Among this cohort of FSWs, we found a high prevalence of lifetime pregnancy, abortion and child apprehension, and low utilization of hormonal and insertive barrier contraceptives. On average, the women in this study reported four pregnancies during their lifetime, which is nearly three times the fertility rate of the general Canadian population .
Among our entire sample of 211 FSWs, 76 (36%) abortions were reported (median of 1, [IQR:1-3]). The self-reported prevalence of abortions among our cohort suggests a much higher level of unintended/unwanted pregnancy compared to the general Canadian population; the Canadian induced abortion rate is 14.1 per 1,000 women aged 15-44 . Despite the lack of data on abortions among drug-using FSWs in resource rich countries, a few studies in low and middle-income countries have also reported high rates of abortion among FSWs [2, 24]. For example, a study in Colombia found that 53% of FSWs interviewed reported having ever had an abortion . Results from a Kenyan survey revealed an 86% prevalence of lifetime abortion among FSWs, with 50% of respondents reported having more than one . Abortion data amongst the women enrolled our study are comparable to those in low-resource settings and suggest that despite legalized abortion and universal health care access in Canada, many women, particularly marginalized women, could benefit greatly from improved uptake of effective contraception and improved access to reproductive and sexual health care, including abortion services. Since our study does not capture abortions post-interview, our findings likely underestimate the true rate of lifetime abortions among FSWs. Additionally, though abortion rates can be used as a proxy for unwanted pregnancy, our findings likely underestimate the true rate, since access to abortion services may be limited among this population.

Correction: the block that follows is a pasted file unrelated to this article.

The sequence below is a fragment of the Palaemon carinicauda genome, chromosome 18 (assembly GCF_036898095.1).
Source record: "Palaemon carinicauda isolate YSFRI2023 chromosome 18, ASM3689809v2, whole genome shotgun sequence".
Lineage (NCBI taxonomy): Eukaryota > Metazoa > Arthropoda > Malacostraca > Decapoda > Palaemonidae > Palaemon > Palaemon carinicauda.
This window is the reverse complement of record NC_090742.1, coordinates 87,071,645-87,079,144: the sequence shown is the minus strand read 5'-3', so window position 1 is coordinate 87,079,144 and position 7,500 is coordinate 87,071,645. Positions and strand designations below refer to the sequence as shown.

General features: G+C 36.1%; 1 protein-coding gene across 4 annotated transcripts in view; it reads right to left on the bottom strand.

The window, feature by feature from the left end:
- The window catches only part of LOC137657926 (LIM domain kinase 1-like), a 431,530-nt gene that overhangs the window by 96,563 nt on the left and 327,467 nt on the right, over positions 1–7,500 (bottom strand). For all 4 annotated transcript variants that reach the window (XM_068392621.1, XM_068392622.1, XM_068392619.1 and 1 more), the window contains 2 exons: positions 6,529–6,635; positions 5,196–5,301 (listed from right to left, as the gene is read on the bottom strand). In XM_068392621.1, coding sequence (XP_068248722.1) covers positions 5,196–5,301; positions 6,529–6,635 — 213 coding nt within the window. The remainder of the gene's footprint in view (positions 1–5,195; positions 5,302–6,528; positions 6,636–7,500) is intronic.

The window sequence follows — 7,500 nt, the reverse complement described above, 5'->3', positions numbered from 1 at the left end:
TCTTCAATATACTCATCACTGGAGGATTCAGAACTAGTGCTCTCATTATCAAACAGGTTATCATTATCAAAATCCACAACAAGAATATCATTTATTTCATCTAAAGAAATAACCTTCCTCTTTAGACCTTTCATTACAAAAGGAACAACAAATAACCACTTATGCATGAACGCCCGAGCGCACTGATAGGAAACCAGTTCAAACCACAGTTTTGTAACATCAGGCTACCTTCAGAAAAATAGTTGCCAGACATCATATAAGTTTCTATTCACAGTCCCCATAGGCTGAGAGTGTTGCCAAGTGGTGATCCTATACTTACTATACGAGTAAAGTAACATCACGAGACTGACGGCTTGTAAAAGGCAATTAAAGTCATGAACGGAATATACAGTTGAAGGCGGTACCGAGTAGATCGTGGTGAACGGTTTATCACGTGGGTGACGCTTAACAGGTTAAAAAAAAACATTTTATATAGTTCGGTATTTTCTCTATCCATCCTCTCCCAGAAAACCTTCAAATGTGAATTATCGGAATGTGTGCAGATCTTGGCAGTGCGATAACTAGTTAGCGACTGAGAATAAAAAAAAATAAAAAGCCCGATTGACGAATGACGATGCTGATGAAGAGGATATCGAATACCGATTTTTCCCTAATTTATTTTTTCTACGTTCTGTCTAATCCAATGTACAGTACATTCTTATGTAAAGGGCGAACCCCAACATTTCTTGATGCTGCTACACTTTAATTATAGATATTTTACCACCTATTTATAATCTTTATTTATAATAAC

While evidence of female-controlled contraception among FSWs in our setting is scant, the limited use of contraceptives in our study is comparable to findings in resource-poor settings [1, 2, 26], and may suggest low access to female-controlled contraceptives and reproductive health services in this setting . Other studies in our setting have found low utilization of health care services in general, due to the marginalization of FSWs and drug users, and their reluctance to use health and social services [27, 28]. Avoidance of police and individual zoning restrictions (resulting from previous drug or solicitation charges) restrict FSWs' access to health services . The high rate of child apprehension observed in our sample may further act as a barrier to seeking health care and social services . Such policies that restrict access to health and social services can deny FSWs of enabling environments necessary to exercise their reproductive rights. Low access to reproductive health and mothering services (including antenatal care) may be of concern, considering the high rates of pregnancy among FSWs in our study. Contextual factors, such as poverty and homelessness, may reduce FSWs' ability to travel to clinics , or purchase hormonal contraceptives. Moreover, the instability arising from homelessness and illicit drug use may not be conducive to hormonal contraceptives such as the birth-control pill, which require routine and strict adherence, and annual or semi-annual prescription renewals. Homelessness has been associated with decreased access to health care services , and may also limit access to contraceptives. Illicit drug use may further exacerbate barriers to accessing contraceptives , although we found that illicit drug use and economic dependence on one's partner were not significantly associated with higher number of pregnancies. Additionally, perceptions of negative side effects (e.g., physical and emotional side effects; long-term health effects) of hormonal contraceptives may also contribute to their low uptake . Additional studies are needed to elucidate the reasons for low use of hormonal and insertive contraceptives among FSWs.